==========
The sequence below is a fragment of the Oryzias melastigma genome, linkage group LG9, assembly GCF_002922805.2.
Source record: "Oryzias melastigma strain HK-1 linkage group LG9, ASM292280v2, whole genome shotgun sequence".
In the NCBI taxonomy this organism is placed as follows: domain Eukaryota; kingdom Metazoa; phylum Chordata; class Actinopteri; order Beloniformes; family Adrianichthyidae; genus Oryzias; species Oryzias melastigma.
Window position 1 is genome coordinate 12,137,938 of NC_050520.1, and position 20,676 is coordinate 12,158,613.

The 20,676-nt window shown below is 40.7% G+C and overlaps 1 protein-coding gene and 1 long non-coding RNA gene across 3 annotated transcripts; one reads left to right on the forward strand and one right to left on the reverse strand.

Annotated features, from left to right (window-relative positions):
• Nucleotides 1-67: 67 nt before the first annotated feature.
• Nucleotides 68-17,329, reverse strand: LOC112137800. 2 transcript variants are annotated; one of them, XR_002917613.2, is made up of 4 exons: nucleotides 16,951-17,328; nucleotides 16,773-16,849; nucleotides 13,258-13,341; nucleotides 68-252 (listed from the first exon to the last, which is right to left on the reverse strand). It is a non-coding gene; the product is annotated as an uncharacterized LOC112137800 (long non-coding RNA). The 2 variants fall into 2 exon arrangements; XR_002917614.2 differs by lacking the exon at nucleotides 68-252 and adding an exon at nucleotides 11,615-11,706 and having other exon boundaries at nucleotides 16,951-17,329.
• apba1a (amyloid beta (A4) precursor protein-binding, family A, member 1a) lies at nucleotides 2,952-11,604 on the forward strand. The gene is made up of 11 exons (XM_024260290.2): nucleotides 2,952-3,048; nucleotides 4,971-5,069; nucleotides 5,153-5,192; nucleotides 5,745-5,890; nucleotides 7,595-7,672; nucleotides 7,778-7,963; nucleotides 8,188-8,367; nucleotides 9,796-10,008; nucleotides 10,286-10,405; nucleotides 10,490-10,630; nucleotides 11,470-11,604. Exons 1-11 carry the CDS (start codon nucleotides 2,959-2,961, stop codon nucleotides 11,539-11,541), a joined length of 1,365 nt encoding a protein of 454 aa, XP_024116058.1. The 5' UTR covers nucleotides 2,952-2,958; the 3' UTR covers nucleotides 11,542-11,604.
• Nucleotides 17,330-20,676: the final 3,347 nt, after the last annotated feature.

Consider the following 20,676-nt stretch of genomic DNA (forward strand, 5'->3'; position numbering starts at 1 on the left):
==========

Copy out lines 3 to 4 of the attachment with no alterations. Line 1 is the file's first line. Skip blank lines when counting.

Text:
In the NCBI taxonomy this organism is placed as follows: domain Eukaryota; kingdom Metazoa; phylum Chordata; class Actinopteri; order Beloniformes; family Adrianichthyidae; genus Oryzias; species Oryzias melastigma.
Window position 1 is genome coordinate 12,137,938 of NC_050520.1, and position 20,676 is coordinate 12,158,613.